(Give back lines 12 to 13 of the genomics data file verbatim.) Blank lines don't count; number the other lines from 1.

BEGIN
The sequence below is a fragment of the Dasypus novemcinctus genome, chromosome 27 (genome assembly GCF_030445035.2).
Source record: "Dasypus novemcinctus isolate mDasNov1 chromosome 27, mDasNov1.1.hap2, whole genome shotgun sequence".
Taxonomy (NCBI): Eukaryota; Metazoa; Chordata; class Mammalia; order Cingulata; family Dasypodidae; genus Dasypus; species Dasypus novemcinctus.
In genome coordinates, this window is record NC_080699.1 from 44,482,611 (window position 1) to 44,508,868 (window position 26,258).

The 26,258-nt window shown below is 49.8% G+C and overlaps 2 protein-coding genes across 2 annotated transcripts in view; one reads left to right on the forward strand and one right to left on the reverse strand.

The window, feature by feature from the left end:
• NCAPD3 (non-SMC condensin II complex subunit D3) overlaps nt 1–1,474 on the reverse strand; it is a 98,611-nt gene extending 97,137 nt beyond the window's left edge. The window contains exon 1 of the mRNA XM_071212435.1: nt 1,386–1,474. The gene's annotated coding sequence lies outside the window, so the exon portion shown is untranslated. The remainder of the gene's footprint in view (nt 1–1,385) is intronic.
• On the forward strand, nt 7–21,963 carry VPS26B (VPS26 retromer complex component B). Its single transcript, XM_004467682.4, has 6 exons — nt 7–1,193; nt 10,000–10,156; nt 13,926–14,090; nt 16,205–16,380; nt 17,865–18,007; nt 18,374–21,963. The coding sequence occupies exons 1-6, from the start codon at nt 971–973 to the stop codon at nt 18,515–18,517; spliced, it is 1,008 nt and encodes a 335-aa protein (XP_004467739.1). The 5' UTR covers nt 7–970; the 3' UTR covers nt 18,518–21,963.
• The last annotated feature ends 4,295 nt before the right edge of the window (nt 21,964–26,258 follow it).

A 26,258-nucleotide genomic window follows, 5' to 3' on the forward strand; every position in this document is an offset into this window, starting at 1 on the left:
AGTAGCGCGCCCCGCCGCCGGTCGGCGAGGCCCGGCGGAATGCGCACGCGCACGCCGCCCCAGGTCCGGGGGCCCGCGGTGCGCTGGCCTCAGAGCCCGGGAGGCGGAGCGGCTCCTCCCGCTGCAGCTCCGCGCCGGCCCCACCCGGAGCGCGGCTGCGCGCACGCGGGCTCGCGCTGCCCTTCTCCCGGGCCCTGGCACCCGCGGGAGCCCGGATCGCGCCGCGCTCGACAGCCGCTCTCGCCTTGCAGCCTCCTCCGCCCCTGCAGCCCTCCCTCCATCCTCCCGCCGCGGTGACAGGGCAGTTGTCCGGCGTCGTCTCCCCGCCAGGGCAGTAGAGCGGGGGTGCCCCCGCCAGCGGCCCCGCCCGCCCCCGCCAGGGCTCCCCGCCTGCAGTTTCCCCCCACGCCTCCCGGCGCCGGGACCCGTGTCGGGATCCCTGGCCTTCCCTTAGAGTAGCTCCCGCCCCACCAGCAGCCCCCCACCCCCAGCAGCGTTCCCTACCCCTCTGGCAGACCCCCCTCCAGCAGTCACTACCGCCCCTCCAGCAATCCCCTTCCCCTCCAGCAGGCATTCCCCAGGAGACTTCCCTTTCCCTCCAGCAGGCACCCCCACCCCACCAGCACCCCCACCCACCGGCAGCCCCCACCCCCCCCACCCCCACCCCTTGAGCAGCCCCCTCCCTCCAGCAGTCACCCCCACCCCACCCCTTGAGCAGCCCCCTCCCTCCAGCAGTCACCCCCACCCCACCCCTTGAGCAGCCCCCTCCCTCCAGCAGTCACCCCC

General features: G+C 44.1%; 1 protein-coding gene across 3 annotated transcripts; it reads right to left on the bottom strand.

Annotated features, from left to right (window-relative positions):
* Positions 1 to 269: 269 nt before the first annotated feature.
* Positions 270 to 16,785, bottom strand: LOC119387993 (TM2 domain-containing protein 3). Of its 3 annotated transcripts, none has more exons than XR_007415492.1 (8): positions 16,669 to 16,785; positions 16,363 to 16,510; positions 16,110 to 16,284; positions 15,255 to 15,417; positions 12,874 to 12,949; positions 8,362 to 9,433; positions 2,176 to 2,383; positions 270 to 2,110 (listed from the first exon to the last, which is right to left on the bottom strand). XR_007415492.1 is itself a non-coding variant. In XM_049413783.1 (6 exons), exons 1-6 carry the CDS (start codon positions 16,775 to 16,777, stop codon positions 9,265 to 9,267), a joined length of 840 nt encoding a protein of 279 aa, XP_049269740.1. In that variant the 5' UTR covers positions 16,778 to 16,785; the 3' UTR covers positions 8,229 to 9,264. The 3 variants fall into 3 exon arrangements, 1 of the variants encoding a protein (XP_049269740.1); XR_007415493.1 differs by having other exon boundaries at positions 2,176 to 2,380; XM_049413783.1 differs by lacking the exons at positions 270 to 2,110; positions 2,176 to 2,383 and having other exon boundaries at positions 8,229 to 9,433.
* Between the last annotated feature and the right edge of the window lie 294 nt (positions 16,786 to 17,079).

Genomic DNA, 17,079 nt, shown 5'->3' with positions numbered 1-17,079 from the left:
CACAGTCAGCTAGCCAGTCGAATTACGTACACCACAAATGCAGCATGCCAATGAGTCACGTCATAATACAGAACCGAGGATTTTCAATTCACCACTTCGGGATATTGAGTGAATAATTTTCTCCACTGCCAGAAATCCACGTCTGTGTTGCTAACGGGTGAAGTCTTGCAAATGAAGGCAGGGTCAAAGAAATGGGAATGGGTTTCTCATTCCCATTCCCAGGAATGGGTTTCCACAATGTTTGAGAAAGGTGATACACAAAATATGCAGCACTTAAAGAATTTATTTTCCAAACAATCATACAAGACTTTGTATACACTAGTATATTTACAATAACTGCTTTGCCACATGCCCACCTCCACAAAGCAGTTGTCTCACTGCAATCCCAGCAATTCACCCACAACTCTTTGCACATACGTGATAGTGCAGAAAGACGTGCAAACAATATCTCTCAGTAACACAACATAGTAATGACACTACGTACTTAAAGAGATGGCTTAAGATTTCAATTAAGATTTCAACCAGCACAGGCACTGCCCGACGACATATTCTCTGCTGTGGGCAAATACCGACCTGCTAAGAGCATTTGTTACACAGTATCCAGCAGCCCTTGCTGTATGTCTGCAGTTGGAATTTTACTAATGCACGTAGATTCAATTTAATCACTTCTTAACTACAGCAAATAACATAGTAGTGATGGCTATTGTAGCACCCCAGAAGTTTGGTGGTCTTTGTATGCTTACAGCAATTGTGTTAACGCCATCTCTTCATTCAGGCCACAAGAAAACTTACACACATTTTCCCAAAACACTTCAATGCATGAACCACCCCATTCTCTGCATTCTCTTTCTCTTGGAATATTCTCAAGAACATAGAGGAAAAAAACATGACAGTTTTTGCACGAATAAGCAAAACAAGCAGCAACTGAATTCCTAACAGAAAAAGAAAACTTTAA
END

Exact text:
General features: G+C 44.1%; 1 protein-coding gene across 3 annotated transcripts; it reads right to left on the bottom strand.

Annotated features, from left to right (window-relative positions):